Hilda herself had been born just before the start of the first world war and used to tell us stories about her naughty childhood in the twenties. One of her favourites was about the rabbit skins.
There was an old chap in the town who used to prepare rabbit skins and sell them to dressmakers, milliners and so on, to be made into gloves, stoles, hats etc. He encouraged local children to bring him skins and paid a penny for a fresh skin or thruppence for one that had been cleaned. Hilda and her sister Elsie and brother Robert used to be regular suppliers and earned a number of pennies, most of which went back to their mother to help the family income.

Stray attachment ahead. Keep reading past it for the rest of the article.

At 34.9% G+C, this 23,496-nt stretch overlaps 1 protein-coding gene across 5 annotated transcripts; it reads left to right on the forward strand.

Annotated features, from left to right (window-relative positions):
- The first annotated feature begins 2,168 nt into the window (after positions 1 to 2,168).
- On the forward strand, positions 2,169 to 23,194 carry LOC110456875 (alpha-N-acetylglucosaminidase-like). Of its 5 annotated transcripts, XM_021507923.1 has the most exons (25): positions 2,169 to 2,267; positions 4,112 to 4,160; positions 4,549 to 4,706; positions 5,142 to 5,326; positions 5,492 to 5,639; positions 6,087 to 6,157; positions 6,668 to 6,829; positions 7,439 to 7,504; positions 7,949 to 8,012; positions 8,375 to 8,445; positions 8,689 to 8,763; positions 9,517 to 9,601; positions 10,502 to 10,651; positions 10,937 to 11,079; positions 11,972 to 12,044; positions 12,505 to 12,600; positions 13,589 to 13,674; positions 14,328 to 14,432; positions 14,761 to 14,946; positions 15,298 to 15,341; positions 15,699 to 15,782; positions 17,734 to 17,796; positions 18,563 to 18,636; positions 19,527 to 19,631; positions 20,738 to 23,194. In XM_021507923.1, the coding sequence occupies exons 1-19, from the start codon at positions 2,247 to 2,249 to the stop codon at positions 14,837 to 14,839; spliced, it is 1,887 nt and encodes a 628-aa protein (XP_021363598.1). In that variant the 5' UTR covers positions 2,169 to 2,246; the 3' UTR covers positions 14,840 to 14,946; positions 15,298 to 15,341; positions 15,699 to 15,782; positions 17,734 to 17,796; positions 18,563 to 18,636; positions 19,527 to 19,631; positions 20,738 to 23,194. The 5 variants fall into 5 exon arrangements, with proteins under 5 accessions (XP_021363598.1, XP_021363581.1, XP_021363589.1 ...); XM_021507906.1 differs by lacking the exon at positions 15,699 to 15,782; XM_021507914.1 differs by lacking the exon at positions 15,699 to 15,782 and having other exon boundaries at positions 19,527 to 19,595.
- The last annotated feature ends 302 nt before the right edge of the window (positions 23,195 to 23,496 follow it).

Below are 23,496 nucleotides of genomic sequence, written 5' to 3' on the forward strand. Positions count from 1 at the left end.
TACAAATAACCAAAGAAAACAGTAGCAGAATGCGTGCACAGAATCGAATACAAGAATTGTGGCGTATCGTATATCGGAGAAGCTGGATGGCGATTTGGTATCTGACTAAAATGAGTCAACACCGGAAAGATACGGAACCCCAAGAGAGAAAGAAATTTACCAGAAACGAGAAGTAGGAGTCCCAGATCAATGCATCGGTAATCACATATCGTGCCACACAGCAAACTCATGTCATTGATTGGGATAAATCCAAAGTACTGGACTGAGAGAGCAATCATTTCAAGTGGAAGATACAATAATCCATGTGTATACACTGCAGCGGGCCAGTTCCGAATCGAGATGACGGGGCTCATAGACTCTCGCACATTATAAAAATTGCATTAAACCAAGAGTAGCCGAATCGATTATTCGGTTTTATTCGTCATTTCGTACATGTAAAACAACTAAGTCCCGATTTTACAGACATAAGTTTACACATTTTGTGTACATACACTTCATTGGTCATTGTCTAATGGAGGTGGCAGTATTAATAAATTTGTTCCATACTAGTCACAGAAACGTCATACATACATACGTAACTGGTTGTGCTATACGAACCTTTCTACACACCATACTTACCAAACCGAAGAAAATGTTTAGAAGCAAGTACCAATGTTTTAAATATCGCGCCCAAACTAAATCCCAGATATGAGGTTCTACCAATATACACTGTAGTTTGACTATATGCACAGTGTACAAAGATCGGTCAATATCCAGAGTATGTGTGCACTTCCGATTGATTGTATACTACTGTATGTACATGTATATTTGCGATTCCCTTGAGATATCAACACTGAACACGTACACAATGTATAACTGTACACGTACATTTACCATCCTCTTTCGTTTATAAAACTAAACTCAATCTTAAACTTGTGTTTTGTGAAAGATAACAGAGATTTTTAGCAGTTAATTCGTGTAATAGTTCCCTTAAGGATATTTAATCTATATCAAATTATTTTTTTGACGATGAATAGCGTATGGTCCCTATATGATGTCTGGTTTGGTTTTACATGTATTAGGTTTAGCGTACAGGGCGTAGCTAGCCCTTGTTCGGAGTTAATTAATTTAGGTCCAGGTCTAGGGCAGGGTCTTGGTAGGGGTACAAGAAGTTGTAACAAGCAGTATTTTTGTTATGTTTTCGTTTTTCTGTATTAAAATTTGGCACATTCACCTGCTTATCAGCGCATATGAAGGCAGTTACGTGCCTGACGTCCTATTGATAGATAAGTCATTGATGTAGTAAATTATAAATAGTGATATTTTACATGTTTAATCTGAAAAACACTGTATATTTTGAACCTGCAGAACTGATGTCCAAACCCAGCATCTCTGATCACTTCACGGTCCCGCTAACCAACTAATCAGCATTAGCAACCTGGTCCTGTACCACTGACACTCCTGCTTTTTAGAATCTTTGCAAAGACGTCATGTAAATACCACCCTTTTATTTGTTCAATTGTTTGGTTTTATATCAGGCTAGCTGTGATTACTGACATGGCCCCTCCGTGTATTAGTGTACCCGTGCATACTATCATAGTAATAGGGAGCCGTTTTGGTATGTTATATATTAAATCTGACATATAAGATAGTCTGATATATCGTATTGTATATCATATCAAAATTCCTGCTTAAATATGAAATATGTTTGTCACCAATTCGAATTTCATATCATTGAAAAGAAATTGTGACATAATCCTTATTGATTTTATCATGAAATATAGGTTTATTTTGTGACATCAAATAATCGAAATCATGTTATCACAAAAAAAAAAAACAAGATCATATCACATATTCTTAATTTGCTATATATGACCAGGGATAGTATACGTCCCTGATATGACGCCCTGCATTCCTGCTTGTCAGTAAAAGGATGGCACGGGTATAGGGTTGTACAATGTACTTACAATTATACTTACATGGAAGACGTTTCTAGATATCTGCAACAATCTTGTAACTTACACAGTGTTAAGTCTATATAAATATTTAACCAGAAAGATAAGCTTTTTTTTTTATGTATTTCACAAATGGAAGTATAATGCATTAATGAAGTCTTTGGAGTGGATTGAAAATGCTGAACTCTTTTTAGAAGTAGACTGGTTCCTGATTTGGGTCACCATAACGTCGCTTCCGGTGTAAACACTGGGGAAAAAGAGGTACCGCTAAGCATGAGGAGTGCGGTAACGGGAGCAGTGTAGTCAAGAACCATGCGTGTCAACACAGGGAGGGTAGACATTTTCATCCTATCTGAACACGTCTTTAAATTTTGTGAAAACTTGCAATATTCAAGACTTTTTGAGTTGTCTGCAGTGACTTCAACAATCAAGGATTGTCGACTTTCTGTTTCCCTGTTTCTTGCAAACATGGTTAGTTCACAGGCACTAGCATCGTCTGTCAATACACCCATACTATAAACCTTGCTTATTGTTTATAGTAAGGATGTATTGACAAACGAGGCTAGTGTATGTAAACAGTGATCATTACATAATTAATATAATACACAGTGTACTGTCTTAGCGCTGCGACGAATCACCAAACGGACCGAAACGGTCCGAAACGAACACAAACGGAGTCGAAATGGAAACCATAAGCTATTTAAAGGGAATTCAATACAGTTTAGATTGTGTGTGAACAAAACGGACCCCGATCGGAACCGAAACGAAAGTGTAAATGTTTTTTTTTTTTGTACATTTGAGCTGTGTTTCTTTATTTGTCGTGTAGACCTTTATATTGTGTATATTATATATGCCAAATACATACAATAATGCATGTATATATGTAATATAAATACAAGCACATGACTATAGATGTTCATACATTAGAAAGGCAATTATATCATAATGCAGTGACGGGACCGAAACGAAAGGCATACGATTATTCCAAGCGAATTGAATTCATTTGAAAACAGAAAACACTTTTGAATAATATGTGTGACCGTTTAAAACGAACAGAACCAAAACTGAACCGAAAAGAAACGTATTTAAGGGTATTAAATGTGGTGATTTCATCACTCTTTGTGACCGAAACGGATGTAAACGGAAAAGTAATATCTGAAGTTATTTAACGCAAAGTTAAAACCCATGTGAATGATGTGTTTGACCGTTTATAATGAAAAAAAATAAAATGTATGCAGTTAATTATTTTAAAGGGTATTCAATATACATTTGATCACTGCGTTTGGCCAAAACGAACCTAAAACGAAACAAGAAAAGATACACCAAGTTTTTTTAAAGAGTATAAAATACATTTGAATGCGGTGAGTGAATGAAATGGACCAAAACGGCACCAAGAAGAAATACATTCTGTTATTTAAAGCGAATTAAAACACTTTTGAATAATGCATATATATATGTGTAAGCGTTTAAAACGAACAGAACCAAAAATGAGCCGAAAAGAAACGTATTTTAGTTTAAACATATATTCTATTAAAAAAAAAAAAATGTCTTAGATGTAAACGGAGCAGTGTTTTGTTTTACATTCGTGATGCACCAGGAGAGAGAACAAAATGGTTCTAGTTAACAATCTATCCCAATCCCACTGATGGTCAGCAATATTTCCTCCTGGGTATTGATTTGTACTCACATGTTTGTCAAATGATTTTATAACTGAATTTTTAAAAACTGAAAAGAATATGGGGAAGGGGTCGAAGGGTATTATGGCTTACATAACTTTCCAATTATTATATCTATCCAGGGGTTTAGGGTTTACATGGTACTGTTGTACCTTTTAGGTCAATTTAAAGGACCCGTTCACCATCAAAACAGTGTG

After a while, they twigged that the old chap hung the skins up in his shed and they worked out how to open the window from the outside. One would keep watch, one bend over for the third to hop up, in the window, grab a skin or two and clamber out again. Then they took the skin back to sell it. The old man was very pleased. What a good clean skin, well worth 3d. Bring him any number more like that. And so they did, the same skins over and again. Hilda did all the voices, alive with mischief. I don’t know if the poor old boy ever did find out that he’d been duped, but too much detail would have spoiled the tale.